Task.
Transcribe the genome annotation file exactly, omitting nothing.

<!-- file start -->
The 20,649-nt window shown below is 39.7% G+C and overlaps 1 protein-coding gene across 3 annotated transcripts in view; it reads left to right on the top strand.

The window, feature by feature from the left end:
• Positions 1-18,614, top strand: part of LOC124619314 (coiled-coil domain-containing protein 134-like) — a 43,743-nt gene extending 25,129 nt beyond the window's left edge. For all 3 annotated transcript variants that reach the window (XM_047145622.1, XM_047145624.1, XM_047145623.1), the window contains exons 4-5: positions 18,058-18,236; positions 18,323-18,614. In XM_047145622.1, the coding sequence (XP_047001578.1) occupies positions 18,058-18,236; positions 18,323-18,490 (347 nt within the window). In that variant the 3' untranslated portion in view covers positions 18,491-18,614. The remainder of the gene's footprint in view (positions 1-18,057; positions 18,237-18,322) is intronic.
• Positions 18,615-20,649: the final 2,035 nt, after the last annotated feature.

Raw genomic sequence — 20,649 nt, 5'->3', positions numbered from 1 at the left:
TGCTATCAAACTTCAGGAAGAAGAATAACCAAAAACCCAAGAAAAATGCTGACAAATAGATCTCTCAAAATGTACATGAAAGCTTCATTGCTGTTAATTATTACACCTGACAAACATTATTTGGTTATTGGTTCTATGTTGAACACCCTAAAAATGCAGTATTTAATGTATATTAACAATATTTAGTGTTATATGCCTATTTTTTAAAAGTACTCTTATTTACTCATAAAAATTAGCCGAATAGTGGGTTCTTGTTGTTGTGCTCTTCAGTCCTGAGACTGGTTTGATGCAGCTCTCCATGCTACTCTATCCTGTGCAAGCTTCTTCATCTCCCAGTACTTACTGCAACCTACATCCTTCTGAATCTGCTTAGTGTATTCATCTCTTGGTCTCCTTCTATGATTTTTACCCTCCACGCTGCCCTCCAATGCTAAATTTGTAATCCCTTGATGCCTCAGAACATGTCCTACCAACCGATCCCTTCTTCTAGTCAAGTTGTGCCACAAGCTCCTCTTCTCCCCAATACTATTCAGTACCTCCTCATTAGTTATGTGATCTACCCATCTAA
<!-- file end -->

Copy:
The 20,649-nt window shown below is 39.7% G+C and overlaps 1 protein-coding gene across 3 annotated transcripts in view; it reads left to right on the top strand.

The window, feature by feature from the left end:
• Positions 1-18,614, top strand: part of LOC124619314 (coiled-coil domain-containing protein 134-like) — a 43,743-nt gene extending 25,129 nt beyond the window's left edge. For all 3 annotated transcript variants that reach the window (XM_047145622.1, XM_047145624.1, XM_047145623.1), the window contains exons 4-5: positions 18,058-18,236; positions 18,323-18,614. In XM_047145622.1, the coding sequence (XP_047001578.1) occupies positions 18,058-18,236; positions 18,323-18,490 (347 nt within the window). In that variant the 3' untranslated portion in view covers positions 18,491-18,614. The remainder of the gene's footprint in view (positions 1-18,057; positions 18,237-18,322) is intronic.
• Positions 18,615-20,649: the final 2,035 nt, after the last annotated feature.

Raw genomic sequence — 20,649 nt, 5'->3', positions numbered from 1 at the left:
TGCTATCAAACTTCAGGAAGAAGAATAACCAAAAACCCAAGAAAAATGCTGACAAATAGATCTCTCAAAATGTACATGAAAGCTTCATTGCTGTTAATTATTACACCTGACAAACATTATTTGGTTATTGGTTCTATGTTGAACACCCTAAAAATGCAGTATTTAATGTATATTAACAATATTTAGTGTTATATGCCTATTTTTTAAAAGTACTCTTATTTACTCATAAAAATTAGCCGAATAGTGGGTTCTTGTTGTTGTGCTCTTCAGTCCTGAGACTGGTTTGATGCAGCTCTCCATGCTACTCTATCCTGTGCAAGCTTCTTCATCTCCCAGTACTTACTGCAACCTACATCCTTCTGAATCTGCTTAGTGTATTCATCTCTTGGTCTCCTTCTATGATTTTTACCCTCCACGCTGCCCTCCAATGCTAAATTTGTAATCCCTTGATGCCTCAGAACATGTCCTACCAACCGATCCCTTCTTCTAGTCAAGTTGTGCCACAAGCTCCTCTTCTCCCCAATACTATTCAGTACCTCCTCATTAGTTATGTGATCTACCCATCTAA